English

V. The area of Massachusetts - 10,555 square miles (in 2002); the area of England - 50,327 square miles (in 1971).

VI. Liverpool is in northwest England, on the Mersey River; Marseilles is in southeast France, on the Mediterranean Sea; Vienna is the capital of Austria, in the northeast part, on the Danube River; Berlin is the capital of Germany, in the northeast part; Oxford is a borough in south central England on the Thames River.

VII. The Rhine flows from southeast Switzerland through Germany, the Netherlands, and into the North Sea; the Danube flows from southwest Germany through Austria, Slovakia, Hungary, Serbia, Croatia, Bosnia and Herzegovina, Slovenia, Bulgaria, Romania, and the Ukraine to the Black Sea; the Potomac flows from northeast West Virginia, along the Virginia-Maryland border to the Chesapeake Bay.

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I. Alexander Hamilton (1757-1804) was an American statesman and political and economic theorist; first Secretary of the Treasury, 1789-1797; one of the authors of The Federalist Papers, which were written to gain popular support for the proposed U.S. Constitution. He was killed by Aaron Burr in a duel. Alexander Humboldt (1769-1859) was a German naturalist, writer, and statesman. Alexander Pope (1688-1744) was an English poet and satirist.

II. Count (Otto von) Bismark (1815-1898) was creator and first chancellor of the German Empire (1871-1890). Victor Emmanuel I (1759-1824) was king of Sardinia (1802-1821); Victor Emmnuel II (1820-1878) was king of Sardinia (1849-1878) and first king of Italy (1861-1878). William E. Gladstone (1809-1898) was British prime minister (4 times between 1868 and 1894).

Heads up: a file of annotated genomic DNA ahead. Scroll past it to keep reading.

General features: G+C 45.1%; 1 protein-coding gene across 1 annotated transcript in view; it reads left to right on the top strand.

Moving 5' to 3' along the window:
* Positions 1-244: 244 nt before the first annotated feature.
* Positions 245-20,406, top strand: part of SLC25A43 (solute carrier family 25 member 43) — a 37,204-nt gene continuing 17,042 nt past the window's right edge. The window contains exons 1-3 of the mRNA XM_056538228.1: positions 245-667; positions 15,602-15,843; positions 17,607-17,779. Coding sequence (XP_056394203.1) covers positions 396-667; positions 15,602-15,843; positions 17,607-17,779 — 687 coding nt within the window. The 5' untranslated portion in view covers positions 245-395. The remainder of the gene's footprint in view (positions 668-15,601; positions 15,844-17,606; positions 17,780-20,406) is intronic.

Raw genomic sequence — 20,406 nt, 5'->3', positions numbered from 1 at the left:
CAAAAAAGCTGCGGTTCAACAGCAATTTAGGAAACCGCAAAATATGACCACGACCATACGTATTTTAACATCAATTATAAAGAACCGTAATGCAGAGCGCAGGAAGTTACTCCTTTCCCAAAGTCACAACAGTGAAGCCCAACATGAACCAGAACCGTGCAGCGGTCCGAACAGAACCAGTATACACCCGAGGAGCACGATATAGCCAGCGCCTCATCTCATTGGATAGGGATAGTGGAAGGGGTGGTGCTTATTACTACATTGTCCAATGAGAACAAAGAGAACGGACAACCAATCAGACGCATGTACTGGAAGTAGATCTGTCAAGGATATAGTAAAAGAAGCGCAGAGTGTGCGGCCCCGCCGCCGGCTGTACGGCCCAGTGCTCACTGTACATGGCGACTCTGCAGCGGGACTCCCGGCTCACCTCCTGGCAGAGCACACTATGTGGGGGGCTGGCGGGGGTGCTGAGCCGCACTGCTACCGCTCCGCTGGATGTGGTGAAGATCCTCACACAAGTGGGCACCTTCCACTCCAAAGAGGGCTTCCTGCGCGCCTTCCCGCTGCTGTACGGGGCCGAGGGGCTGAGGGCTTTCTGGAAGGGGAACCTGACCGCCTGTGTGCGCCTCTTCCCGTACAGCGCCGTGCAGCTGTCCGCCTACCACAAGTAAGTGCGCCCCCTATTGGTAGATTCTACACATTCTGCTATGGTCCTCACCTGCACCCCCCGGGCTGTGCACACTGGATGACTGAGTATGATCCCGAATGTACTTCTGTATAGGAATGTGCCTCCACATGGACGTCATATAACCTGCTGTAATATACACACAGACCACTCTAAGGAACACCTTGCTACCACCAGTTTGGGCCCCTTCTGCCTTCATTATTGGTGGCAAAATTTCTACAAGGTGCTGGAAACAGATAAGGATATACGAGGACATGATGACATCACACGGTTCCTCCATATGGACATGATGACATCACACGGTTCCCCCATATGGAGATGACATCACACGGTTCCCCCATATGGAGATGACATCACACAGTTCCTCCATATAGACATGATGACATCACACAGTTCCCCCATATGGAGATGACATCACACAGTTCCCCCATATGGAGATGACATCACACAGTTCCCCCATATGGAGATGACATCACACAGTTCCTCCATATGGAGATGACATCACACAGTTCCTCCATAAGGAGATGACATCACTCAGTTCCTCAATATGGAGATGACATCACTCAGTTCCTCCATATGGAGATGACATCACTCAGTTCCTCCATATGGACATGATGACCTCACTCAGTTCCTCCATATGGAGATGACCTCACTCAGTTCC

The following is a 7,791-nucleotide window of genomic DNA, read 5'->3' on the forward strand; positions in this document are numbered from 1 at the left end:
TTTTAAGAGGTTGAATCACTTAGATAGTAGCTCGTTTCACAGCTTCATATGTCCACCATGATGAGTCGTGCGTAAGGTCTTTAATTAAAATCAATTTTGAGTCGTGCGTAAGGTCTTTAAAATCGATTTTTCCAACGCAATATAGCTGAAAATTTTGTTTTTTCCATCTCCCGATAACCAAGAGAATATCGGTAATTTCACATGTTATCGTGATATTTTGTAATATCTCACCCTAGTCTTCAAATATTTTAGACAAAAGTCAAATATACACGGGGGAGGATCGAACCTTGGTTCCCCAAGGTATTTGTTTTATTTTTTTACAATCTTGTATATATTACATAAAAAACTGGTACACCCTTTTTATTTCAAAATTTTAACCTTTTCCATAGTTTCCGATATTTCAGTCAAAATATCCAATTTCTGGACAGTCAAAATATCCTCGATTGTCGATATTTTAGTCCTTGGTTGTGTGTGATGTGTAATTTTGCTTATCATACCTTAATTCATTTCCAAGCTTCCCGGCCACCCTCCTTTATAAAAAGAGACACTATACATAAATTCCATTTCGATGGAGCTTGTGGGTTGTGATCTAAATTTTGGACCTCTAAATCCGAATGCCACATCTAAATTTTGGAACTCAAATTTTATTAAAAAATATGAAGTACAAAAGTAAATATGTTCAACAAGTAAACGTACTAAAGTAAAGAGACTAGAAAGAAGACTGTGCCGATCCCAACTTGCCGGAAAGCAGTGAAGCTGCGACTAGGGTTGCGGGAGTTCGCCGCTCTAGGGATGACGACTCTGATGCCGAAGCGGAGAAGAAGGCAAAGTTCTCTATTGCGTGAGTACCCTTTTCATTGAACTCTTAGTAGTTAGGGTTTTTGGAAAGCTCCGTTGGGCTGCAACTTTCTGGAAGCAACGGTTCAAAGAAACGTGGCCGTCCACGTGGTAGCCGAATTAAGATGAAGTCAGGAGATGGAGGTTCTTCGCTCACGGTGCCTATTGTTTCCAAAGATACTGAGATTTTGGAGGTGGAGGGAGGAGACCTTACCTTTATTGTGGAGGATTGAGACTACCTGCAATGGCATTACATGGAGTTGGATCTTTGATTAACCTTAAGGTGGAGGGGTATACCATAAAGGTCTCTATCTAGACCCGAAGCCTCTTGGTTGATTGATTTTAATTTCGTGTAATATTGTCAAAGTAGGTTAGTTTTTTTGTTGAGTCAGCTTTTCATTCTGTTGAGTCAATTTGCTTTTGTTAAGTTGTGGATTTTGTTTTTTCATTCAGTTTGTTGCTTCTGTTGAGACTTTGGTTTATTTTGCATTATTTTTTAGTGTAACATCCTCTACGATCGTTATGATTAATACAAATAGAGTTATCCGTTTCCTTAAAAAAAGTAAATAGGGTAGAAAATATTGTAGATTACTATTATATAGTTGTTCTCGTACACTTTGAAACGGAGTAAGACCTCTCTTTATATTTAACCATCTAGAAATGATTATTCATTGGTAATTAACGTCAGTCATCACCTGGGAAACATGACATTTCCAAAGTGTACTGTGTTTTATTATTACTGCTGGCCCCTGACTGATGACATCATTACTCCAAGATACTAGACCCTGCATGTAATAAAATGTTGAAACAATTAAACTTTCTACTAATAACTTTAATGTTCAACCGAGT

III. America was discovered in 1492. The Declaration of Independence is the public act by which the Second Continental Congress, on July 4, 1776, declared the Colonies to be free and independent of England. The U. S. Constitution is the system of fundamental laws and principles that prescribes the nature, functions, and limits of the government of the United States; framed in 1787 by the Constitutional Convention, it went into effect March 4, 1789.

VI.Kenilworth was written by Sir Walter Scott; Othello, by William Shakespeare; In Memoriam by Alfred, Lord Tennyson; The Earthly Paradise by William Morris; Lycidas by John Milton; The Rape of the Lock by Alexander Pope; Childe Harold by George Gordon, Lord Byron; The Lady of the Lake by Sir Walter Scott.

VII. Shakespeare lived in the 16th & 17th centuries; Wordsworth lived in the 18th & 19th; and Pope in the 17th & 18th.

VIII. Chaucer - Canterbury Tales, Troilus and Criseyde; Thackeray - Vanity Fair, Pendennis; Tennyson - Charge of the Light Brigade, The Lady of Shallot; Washington Irving - The Legend of Sleepy Hollow, Rip Van Winkle; Whittier - Snow-bound, Barbara Frietchie.

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